1 percent problems

Personally, I’m glad the county spent six million dollars of the taxpayers money to prosecute Bobcat, and I want them to spend whatever it takes to punish him for his stupid Williamson Act violations. I hope they seize all of his property, demolish his home, take his kids away from him and throw him in jail for it, just like they do to poor people around here every day. It would reassure me greatly to know that we have injustice for the rich, as well as the poor here in Humboldt County.

 cops beating w nightstick

While I have learned a lot about the stupid Williamson Act, thanks to all of the in-depth interviews on KMUD, and full page ads in our local papers, I haven’t seen anything that leads me to believe that Bob McKee did not violate the law. For all of your high profile, mostly bought and paid for, media coverage, Bob, you really haven’t made your case very effectively.


I know that Bob McKee has a lot of friends down here in SoHum. Every blood-sucking dope-yuppie around here talks about Bob McKee in glowing terms, because he sold them logged-over timber land at a price almost anyone could afford, and they got rich off of that land by flouting the law. Now Bob seems to be saying, “Hey, I helped you get rich off of your criminal behavior, now come help me get rich off of mine.”

 criminal behavior

It really amazes me how many of KMUD’s programmers have answered Bobcat’s call to action. Bud Rogers even immortalized Bob McKee in a song. That’s how fucking sick we are down here in SoHum. We sing folk songs about real-estate developers. Can you imagine Bob Dylan singing about a real-estate developer?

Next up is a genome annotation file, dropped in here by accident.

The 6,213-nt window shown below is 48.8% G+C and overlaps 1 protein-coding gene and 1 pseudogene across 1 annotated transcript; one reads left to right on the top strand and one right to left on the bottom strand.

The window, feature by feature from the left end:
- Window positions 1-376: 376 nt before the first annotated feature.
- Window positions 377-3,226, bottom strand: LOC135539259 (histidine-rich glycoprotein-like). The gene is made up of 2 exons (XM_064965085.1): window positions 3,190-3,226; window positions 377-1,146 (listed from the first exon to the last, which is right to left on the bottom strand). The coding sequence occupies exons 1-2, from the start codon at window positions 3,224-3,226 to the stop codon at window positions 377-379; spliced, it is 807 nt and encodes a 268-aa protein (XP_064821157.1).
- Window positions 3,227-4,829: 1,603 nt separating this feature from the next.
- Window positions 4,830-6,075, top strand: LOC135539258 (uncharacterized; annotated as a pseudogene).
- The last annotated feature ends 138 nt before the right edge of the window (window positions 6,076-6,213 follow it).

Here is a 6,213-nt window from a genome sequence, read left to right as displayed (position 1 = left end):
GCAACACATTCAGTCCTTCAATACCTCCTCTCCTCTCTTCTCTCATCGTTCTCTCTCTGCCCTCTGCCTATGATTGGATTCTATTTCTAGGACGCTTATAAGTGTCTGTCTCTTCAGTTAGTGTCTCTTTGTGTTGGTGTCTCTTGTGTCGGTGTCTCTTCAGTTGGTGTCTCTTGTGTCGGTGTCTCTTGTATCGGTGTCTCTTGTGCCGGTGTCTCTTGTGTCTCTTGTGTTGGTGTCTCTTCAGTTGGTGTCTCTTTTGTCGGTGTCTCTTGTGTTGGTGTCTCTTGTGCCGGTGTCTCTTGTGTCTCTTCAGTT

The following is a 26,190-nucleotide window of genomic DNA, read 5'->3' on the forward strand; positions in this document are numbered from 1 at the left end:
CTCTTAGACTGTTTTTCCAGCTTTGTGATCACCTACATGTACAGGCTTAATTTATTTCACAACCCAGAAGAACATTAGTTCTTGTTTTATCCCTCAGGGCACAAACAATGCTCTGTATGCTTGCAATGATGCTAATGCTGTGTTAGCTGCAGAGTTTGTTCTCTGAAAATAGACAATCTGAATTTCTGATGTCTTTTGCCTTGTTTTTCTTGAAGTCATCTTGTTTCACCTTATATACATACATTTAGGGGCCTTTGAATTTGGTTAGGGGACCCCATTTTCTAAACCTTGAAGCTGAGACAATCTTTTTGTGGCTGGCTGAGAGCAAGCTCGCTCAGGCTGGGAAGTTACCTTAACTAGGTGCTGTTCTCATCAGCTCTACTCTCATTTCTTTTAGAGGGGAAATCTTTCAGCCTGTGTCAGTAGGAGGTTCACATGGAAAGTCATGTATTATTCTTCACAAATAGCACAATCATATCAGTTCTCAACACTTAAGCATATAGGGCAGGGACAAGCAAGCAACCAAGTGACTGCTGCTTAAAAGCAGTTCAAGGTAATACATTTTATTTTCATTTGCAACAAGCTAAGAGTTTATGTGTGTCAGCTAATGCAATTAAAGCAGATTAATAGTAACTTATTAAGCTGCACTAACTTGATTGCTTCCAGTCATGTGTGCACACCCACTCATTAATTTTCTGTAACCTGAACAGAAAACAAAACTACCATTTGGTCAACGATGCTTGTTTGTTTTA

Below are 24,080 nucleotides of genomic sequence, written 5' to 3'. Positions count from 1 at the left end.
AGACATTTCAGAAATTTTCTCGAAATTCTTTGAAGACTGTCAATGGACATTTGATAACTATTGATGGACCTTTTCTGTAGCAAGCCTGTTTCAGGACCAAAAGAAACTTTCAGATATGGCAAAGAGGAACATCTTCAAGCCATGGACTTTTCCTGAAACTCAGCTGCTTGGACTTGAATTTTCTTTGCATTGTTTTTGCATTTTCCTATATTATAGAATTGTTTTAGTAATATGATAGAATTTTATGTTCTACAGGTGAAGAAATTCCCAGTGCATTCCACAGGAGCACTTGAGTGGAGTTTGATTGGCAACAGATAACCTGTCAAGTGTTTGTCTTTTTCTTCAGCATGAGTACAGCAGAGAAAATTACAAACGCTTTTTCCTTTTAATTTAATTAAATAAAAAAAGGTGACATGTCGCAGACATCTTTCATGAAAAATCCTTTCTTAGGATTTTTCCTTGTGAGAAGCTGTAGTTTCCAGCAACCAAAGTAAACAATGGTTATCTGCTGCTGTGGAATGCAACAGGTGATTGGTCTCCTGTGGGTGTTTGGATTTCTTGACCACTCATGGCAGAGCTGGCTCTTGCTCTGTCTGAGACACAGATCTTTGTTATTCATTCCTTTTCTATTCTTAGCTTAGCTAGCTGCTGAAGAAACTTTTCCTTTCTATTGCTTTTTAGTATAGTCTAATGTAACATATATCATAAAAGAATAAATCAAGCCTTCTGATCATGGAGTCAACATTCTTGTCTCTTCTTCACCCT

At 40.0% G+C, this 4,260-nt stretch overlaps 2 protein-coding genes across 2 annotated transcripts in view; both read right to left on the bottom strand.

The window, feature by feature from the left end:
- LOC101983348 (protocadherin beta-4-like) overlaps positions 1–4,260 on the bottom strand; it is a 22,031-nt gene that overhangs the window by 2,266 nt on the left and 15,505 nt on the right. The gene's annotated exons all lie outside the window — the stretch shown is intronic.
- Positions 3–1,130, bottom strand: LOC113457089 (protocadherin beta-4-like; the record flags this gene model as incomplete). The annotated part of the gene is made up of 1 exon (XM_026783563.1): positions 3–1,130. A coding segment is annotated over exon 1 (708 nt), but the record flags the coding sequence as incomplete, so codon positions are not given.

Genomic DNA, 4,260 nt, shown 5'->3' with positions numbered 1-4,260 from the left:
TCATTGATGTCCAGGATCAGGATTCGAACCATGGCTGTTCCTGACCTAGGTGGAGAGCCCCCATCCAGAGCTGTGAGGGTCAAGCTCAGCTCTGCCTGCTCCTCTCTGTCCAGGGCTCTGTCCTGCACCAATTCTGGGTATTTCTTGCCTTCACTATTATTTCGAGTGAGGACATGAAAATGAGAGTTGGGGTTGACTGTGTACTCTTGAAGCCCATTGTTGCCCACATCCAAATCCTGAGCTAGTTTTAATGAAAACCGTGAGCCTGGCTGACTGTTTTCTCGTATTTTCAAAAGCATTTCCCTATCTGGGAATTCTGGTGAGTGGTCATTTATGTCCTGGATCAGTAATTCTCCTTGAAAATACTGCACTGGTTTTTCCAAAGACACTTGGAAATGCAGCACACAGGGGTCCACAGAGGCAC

Ol’ Bob, he knew how to cut parcels in two.

He sold half to me and he sold half to you

The county, it said he had broken a rule

He spent six million fighting them just like a fool.

Now he wants you to come out and stand by his side

But I think they should just take it out of his hide.”


Those aren’t the lyrics to Bud Rogers’ song, but you can imaging Bob Dylan singing them, at least I can. Musicians should save their folk songs for people who can’t afford to hire their own jingle writers. Really, artists need all of the paid work they can get.

 jingle writer

I know Bob McKee donates a lot to KMUD. I mean, it’s pretty widely known, and I have been there at the pledge drive when Bob McKee stopped by to make a donation (and talk about his case, incidentally), but the fact was not mentioned on Monday Morning Magazine.


Dennis followed his half-hour interview with Bobcat, by badgering Humboldt County Supervisor, Mark Lovelace, with a bunch of loaded questions about, you guessed it, Bob McKee’s Tooby Ranch Williamson Act case, as though Bob McKee’s Tooby Ranch Williamson Act case was the biggest scandal in the county’s history.

 bob mckee tooby ranch

Bob McKee never made me a great deal on a piece of land, nor has he donated money to support this blog. No, my opinion of Bob McKee was forged when I heard him say, on KMUD, in an interview with Bud Rogers: “Well, you know, there’s a lot of poor people around here these days. I can’t do anything about that. I hate to tell people what they’ll have to pay for a piece of land these days.”


Guess what, Bobcat. I’d love to want to care about your stupid lawsuit, but we have a lot of stupid laws here in Humboldt County, and we have a corrupt, brutal and abusive county government. The streets of Humboldt County are full of victims of injustice and abuse, and there’s nothing I can do about it. I’d hate to tell you what I’d charge to write you a catchy jingle.

worlds smallest violin